Friday, November 16, 2007

What came first?

Do we hold ourselves to a higher standard than we do God?

The other night at prayer meeting at one of my churches, we got to talking about forgiveness, an ever-present, ever-needed discussion. Although I wasn't leading out, it became apparent to me that a few people in the room were dealing with doubts about forgiveness in general, and God's forgiveness in particular.

Thankfully, a few of the other people wanted to assure the others in the room that if we just came to God, then He would forgive us. "We have to be repentant first, though," one said, "But God will definitely forgive us if we ask Him."

Ever-so-tactfully, I decided to interject and steer the conversation back to something Jesus did. As the Roman soldiers gambled over Jesus' garments, Luke tells us that Jesus looked down and said, "Father, forgive them, for they know not what they do" (Luke 23:34).

This is one of the most misunderstood concepts in the Bible, but the implications of it are incredible. Here were these men, gambling over Jesus' clothes, not the least bit repentant, yet Jesus had already forgiven them. The reality is, I told the people at prayer meeting, is that Jesus already forgives us even before we ever ask Him, or even before we are ever repentant.

This concept is scary to some people, I guess. One of the attendees, who was a visitor, seemed very uncomfortable with the idea. "No, we have to be repentant first before God can forgive us," he said. So then I asked him, along with everyone else, "Does God expect us to forgive each other, even if they don't ask for it, or are not the least bit repentant?" "Yes," came the response from everyone else, though this man didn't say anything. "Then why wouldn't we expect the same from God?"

The truth of the matter is, God's forgiveness towards us is dependent only on one thing - His cross. It is not dependent on my request, my repentance, my penance. It is only dependent on His objective accomplishment on Calvary.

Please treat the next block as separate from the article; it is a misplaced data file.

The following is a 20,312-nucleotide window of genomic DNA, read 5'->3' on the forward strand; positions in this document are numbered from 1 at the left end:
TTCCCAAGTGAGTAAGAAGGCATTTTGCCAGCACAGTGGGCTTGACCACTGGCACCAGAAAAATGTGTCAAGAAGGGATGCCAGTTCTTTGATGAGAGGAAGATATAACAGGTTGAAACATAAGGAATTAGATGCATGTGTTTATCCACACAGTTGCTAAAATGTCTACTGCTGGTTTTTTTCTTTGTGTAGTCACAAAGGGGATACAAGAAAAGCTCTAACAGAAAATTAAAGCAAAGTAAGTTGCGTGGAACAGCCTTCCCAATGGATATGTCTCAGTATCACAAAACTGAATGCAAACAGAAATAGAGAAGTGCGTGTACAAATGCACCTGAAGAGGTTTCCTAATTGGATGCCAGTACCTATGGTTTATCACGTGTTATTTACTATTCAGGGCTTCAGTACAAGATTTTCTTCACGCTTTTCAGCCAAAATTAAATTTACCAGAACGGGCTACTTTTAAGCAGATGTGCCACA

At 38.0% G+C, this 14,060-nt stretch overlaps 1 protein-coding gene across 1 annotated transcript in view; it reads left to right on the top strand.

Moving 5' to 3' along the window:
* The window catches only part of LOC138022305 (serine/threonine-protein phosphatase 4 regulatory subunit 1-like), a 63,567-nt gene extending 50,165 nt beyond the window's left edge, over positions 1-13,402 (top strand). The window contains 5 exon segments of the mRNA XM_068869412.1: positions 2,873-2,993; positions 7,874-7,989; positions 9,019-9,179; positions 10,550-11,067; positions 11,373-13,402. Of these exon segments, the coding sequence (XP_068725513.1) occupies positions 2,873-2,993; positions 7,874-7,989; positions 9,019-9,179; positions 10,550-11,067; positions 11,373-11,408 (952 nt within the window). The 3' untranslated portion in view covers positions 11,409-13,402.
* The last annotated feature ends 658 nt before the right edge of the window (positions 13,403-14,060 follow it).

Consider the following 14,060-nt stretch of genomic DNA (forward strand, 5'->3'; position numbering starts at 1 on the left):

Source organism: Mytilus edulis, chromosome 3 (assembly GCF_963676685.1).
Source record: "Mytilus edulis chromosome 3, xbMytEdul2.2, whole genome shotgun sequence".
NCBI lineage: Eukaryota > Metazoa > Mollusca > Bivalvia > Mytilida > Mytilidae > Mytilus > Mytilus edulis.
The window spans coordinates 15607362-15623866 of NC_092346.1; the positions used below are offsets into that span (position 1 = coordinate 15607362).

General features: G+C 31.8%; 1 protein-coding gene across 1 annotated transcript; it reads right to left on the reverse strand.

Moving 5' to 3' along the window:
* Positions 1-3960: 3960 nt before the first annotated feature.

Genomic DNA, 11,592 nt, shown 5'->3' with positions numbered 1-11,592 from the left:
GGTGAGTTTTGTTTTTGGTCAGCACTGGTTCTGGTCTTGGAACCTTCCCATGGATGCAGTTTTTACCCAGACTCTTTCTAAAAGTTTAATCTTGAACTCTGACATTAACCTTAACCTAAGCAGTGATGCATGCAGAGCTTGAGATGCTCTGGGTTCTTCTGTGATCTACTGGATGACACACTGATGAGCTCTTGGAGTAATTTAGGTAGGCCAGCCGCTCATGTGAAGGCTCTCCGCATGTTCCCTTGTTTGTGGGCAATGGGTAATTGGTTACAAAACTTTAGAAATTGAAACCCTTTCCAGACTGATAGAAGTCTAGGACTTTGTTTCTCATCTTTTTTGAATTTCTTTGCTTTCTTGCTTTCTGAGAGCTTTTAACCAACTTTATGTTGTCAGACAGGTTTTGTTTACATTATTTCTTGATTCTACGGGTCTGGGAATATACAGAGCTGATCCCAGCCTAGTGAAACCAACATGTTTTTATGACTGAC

Of course, you and I will never experience the power of that forgiveness until we come to a personal understanding of our wretchedness and our need for repentance. But, as Paul writes in Romans 2:4, even that repentance is a response to God's objective goodness that He has already accomplished and displayed on Calvary. "It is the goodness of God that leads us to repentance," is how he puts it.

In light of God's ever-present forgiveness, we are drawn to His bleeding side, humbled by our desperate need for His cleansing grace.


Mecro108 said...

Good thoughts, powerful message. You should submit this to a publication because this is a real issue that our members (and, dare I say it, even us sometimes?) wrestle with.
...It's like the check analogy. He's written the check for us. He's handed it to us. We only need to take it to the bank.

holamickey said...

Alright Pastor Shawn - Good thoughts. However I see you saying there is a difference between begin forgiven and experiencing forgivenes. The former being only from the cross and the later being when because of the former we are drawn to experience it. I think most people use the term "forgivenss" in the sense of the latter... we just have to understand or help them understand that is what they are talking about. Is forgiveness the removing of sin the paying for it with the blood of Jesus? If that is what Jesus was talking about while on the cross (and that applies to everyone - by the way how do we get that that is a straight across the line rule) than no one would have to every pay for their sins. Or is it just the sins that were committed in ignorance? I agree with you if you are pointing it out as a two step process- First Him and then us.

Shawn Brace said...

Thanks for the comments, guys. I appreciated them.

Mike, relating to your point: I agree with the tone of your response for the most part. However, I feel that we almost make forgiveness out to be a work when we emphasize the subjective aspect of it so much. When we don't talk about the objective realities of Christ's forgiveness, we make it sound as though our subjective experience of it is what sets it in motion.

I think that we need to talk about the objective accomplishment of Christ a lot more, and that will naturally bring people to their knees in repentance. Remember, it is the "goodness of God that leads you to repentance," not the constant nagging of an evangelist, constantly telling the audience that they need to repent if they are going to be saved.

How do we know that Christ's forgiveness applies to everyone and every sin? The Bible is full of verses that say as much. Hebrews tells us that Jesus tasted death for everyone. First John says that Christ is the propitiation for our sins - and not just our sins, but the whole world's. Isaiah - as I pointed out in a previous post - tells us that the Lord laid on Christ the iniquity of "us all" - the same "all" who have gone astray.

Secondarily, Ellen White tells us in The Desire of Ages, "That prayer of Christ for His enemies embraced the world. It took in every sinner that had lived or should live, from the beginning of the world to the end of time. Upon all rests the guilt of crucifying the Son of God. To all, forgiveness is freely offered" (p. 744).